From Global Exchange, Indigenous Environmental Network, and Global Justice Ecology Project
FOR IMMEDIATE RELEASE
December 6, 2011
RIGHTS OF NATURE: A Legal Framework to Hold Industry Accountable to the Earth
December 6, 2011, COP17, Durban, South Africa -- Who should decide if Engen builds more coal-fired power plants in South Africa to give BHP Billiton the world’s cheapest electricity? Who should decide if mining activities threaten homes or rivers, or if oil companies can expand refineries or frack the Karoo: corporations or communities?
Since 2006, over 125 communities in the United States have passed laws that place the rights of residents and nature above corporate interests. In 2008, Ecuador became the first nation to recognize Rights of Nature in its constitution, after generations of watching its fragile ecosystems destroyed by mining, drilling and other practices. In 2010, led by Indigenous Peoples, 35,00 people gathered in Cochabamba, Bolivia to draft the Universal Declaration on the Rights of Mother Earth. Today, with the spotlight on Durban, a movement is growing to bring these legal rights to Africa.
“For too long we have been made the sacrifice zone for the profit of a rich minority,” said Desmond D’sa of the South Durban Community Environmental Alliance. “As long as multinational corporations hold the power to decide our fate, we will not have justice for those suffering from sickness, poverty, and discrimination.”
Under current law, nature is property, with no right to resist the onslaught of corporate greed. How different would our world look if the Amazon could sue oil companies for damages, or if BP were legally accountable to the Gulf of Mexico? What if the law protected the rights of Gauteng and Mpumalanga from Acid Mine Drainage?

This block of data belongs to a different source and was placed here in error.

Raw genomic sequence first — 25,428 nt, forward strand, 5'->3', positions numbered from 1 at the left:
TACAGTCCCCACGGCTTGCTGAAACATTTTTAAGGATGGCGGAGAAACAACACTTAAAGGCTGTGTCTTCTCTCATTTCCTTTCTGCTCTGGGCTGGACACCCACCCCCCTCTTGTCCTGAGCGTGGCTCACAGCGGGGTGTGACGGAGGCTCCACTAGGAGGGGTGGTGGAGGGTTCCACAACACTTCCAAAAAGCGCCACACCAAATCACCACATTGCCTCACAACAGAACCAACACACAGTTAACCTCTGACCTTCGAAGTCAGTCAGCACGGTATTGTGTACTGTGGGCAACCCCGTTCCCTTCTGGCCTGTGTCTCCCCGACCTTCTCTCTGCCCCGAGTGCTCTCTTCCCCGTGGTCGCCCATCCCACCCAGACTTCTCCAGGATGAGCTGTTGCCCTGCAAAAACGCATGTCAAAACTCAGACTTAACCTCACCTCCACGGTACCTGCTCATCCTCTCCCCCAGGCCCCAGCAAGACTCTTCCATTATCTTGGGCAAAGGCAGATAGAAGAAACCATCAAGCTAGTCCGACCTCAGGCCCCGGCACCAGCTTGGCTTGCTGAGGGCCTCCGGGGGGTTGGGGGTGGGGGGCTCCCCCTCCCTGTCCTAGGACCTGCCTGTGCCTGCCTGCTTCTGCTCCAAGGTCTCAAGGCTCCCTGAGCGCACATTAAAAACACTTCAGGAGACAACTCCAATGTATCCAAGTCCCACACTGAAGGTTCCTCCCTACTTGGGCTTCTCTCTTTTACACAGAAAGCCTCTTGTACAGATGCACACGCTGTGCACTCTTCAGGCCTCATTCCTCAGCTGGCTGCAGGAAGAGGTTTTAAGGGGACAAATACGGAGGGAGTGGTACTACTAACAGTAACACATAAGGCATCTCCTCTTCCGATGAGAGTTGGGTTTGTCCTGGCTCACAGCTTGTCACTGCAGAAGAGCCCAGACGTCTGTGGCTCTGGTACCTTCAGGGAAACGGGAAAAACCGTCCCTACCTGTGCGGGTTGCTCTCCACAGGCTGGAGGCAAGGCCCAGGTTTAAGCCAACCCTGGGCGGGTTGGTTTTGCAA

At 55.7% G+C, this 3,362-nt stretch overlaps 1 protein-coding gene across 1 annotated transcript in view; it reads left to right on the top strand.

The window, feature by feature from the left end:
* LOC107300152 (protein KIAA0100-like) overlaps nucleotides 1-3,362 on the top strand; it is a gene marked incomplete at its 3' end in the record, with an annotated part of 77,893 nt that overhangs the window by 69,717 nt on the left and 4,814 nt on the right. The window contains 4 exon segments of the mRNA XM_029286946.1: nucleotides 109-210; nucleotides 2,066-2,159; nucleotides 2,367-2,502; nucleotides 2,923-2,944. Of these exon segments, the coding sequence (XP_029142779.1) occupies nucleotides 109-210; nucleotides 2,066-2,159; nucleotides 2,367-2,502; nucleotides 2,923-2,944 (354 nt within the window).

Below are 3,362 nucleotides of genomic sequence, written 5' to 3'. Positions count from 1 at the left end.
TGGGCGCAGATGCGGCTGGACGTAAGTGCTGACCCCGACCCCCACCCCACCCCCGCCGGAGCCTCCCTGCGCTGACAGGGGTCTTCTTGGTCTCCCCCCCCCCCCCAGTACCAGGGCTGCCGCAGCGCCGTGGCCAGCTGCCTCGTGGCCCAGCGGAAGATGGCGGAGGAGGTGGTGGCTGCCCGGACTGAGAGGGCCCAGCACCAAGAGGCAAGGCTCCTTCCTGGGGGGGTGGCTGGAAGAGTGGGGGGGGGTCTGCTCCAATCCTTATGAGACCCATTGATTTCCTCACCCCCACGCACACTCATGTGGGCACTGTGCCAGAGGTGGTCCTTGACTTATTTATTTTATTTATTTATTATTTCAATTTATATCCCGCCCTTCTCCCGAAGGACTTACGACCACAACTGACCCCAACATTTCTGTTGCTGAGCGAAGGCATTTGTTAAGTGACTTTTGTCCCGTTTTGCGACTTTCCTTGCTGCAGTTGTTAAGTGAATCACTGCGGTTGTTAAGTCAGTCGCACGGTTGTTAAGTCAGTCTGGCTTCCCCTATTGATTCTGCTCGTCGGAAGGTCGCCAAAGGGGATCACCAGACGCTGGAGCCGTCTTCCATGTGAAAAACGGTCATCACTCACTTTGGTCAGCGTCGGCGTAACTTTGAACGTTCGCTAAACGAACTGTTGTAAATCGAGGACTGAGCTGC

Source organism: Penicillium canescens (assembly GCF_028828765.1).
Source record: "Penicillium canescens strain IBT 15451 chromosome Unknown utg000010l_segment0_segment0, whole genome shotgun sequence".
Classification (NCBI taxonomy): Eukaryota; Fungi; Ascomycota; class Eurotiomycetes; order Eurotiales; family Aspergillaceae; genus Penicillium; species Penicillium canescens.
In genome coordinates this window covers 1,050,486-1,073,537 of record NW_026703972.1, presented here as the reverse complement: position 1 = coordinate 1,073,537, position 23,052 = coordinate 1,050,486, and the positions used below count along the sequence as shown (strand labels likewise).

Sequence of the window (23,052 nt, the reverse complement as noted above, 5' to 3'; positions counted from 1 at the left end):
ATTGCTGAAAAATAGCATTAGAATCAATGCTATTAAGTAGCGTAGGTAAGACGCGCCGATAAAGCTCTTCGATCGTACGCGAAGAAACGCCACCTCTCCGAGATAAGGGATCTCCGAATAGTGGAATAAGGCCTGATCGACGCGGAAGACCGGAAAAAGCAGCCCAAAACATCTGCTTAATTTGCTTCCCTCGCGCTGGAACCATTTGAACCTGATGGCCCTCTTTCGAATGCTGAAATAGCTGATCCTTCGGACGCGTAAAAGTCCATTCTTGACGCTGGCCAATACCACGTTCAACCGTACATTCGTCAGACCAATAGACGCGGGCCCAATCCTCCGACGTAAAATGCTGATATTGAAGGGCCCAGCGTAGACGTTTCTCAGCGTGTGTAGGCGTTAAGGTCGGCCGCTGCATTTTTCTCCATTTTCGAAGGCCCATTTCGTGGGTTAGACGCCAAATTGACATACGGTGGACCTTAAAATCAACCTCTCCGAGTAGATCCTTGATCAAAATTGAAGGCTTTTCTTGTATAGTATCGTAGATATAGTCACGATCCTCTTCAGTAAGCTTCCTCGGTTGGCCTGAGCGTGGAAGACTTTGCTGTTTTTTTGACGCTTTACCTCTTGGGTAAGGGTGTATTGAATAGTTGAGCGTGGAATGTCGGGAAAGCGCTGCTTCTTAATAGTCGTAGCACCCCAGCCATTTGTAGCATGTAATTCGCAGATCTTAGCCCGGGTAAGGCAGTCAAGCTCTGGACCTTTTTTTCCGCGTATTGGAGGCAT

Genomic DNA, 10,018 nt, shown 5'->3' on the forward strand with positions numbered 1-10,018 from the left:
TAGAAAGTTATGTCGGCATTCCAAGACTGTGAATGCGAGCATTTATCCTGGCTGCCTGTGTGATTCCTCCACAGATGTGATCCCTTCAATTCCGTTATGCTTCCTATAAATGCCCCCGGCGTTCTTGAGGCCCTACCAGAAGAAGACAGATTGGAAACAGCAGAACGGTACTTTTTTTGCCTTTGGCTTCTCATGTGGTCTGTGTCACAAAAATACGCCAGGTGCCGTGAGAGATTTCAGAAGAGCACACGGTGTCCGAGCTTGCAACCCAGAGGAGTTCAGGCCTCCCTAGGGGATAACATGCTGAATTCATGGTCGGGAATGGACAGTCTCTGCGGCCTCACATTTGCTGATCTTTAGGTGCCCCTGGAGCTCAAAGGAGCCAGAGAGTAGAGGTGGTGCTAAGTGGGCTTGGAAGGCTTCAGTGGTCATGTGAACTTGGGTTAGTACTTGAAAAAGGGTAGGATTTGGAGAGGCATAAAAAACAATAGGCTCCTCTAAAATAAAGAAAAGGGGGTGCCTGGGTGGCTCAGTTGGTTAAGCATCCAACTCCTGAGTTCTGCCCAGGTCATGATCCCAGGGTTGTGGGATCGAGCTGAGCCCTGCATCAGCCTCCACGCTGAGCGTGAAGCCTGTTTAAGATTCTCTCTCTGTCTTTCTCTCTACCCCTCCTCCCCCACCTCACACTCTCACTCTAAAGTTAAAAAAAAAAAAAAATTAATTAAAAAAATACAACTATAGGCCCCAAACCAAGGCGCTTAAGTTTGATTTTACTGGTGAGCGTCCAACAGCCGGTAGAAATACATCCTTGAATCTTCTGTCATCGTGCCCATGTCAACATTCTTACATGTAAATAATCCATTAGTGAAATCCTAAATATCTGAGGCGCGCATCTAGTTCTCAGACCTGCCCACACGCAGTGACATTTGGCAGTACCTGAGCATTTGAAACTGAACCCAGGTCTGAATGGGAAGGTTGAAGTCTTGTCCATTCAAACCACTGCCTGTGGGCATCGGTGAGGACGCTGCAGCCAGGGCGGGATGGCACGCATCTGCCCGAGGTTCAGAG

“Over 2 dozen communities in the US have rewritten local laws to defend the rights of nature, and have succeeded in holding back fracking, waste dumping, mining permits and water privatization,” said Shannon Biggs of Global Exchange. “National governments now are beholden only to corporate profit – which is why there is gridlock at COP17. The Rights of Nature will take national interests out of the hands of corporations and put it where it belongs – with Mother Earth.”
Tom Goldtooth, Director of the Indigenous Environmental Network, said, “I’ve come to Durban with a message from our indigenous traditional wisdom keepers: world leaders need to reevaluate their relationship to the sacredness of mother earth. As indigenous peoples, we see the COP process as a bottleneck in moving international agreements away from seeing nature as property, and towards giving nature rights to exist and flourish.”
It is increasingly clear that, even were fossil fuels to stay in the ground, even if national governments were to meet binding emissions reduction targets, even if promises of funding for mitigation, adaptation, and technology transfer were met, the transition to a green economy that is being promoted by the UNFCCC and all of the multilateral agencies is built upon a foundation that turns the earth’s gifts into speculative commodities. With a legal approach based on the Rights of Nature, we have the means to move away from a paradigm that enslaves the earth, toward a just and livable future.
“Nature is a subject of rights, and we need to defend them,” said Natalie Greene
Shannon Biggs, Global Exchange: 021 835 778 8847
Jeff Conant, Global Justice Ecology Project: 073 623 0619